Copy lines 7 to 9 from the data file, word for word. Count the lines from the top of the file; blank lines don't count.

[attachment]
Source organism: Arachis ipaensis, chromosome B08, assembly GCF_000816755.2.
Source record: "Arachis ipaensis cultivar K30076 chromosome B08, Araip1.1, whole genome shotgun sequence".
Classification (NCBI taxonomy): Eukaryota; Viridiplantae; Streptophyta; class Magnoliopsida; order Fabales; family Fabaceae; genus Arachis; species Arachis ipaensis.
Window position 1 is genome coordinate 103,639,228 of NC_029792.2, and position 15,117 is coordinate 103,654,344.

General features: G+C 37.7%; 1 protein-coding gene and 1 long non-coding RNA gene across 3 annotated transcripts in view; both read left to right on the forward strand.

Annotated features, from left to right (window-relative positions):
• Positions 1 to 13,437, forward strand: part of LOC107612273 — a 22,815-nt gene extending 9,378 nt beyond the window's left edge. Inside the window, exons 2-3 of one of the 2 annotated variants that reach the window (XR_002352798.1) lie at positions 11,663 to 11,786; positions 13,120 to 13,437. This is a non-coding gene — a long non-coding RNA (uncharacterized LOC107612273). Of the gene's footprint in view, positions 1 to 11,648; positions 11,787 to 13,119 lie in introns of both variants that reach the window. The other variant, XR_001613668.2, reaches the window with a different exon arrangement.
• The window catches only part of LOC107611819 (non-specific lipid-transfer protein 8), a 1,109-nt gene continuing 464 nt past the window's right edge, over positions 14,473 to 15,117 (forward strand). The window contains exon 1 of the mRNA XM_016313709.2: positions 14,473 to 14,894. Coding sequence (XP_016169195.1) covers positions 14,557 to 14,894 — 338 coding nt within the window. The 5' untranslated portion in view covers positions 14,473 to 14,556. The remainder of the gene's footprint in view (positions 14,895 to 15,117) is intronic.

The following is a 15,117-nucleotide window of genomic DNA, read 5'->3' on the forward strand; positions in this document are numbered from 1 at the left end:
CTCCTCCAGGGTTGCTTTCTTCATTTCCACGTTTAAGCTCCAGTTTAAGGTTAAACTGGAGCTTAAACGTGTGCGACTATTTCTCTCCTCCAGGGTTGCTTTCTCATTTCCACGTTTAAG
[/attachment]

• Positions 1 to 13,437, forward strand: part of LOC107612273 — a 22,815-nt gene extending 9,378 nt beyond the window's left edge. Inside the window, exons 2-3 of one of the 2 annotated variants that reach the window (XR_002352798.1) lie at positions 11,663 to 11,786; positions 13,120 to 13,437. This is a non-coding gene — a long non-coding RNA (uncharacterized LOC107612273). Of the gene's footprint in view, positions 1 to 11,648; positions 11,787 to 13,119 lie in introns of both variants that reach the window. The other variant, XR_001613668.2, reaches the window with a different exon arrangement.
• The window catches only part of LOC107611819 (non-specific lipid-transfer protein 8), a 1,109-nt gene continuing 464 nt past the window's right edge, over positions 14,473 to 15,117 (forward strand). The window contains exon 1 of the mRNA XM_016313709.2: positions 14,473 to 14,894. Coding sequence (XP_016169195.1) covers positions 14,557 to 14,894 — 338 coding nt within the window. The 5' untranslated portion in view covers positions 14,473 to 14,556. The remainder of the gene's footprint in view (positions 14,895 to 15,117) is intronic.

The following is a 15,117-nucleotide window of genomic DNA, read 5'->3' on the forward strand; positions in this document are numbered from 1 at the left end: